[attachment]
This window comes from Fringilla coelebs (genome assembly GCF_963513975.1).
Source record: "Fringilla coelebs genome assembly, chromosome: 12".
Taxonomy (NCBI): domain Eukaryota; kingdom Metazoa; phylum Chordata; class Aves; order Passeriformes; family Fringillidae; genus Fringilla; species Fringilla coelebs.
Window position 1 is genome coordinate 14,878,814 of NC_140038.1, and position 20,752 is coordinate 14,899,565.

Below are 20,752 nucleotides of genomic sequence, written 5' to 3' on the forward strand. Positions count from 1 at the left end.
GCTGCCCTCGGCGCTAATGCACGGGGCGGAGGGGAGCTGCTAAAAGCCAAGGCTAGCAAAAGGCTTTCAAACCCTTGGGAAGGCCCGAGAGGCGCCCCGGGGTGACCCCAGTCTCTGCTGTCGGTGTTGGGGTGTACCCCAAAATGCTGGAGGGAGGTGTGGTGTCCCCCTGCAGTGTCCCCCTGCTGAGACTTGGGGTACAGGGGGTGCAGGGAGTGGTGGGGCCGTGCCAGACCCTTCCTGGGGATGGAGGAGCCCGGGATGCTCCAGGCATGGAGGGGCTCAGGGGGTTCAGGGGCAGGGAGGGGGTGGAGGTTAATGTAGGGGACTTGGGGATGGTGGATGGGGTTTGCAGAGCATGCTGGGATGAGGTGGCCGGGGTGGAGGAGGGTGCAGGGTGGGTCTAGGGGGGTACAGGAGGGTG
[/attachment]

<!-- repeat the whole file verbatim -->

This window comes from Fringilla coelebs (genome assembly GCF_963513975.1).
Source record: "Fringilla coelebs genome assembly, chromosome: 12".
Taxonomy (NCBI): domain Eukaryota; kingdom Metazoa; phylum Chordata; class Aves; order Passeriformes; family Fringillidae; genus Fringilla; species Fringilla coelebs.
Window position 1 is genome coordinate 14,878,814 of NC_140038.1, and position 20,752 is coordinate 14,899,565.

Below are 20,752 nucleotides of genomic sequence, written 5' to 3' on the forward strand. Positions count from 1 at the left end.
GCTGCCCTCGGCGCTAATGCACGGGGCGGAGGGGAGCTGCTAAAAGCCAAGGCTAGCAAAAGGCTTTCAAACCCTTGGGAAGGCCCGAGAGGCGCCCCGGGGTGACCCCAGTCTCTGCTGTCGGTGTTGGGGTGTACCCCAAAATGCTGGAGGGAGGTGTGGTGTCCCCCTGCAGTGTCCCCCTGCTGAGACTTGGGGTACAGGGGGTGCAGGGAGTGGTGGGGCCGTGCCAGACCCTTCCTGGGGATGGAGGAGCCCGGGATGCTCCAGGCATGGAGGGGCTCAGGGGGTTCAGGGGCAGGGAGGGGGTGGAGGTTAATGTAGGGGACTTGGGGATGGTGGATGGGGTTTGCAGAGCATGCTGGGATGAGGTGGCCGGGGTGGAGGAGGGTGCAGGGTGGGTCTAGGGGGGTACAGGAGGGTG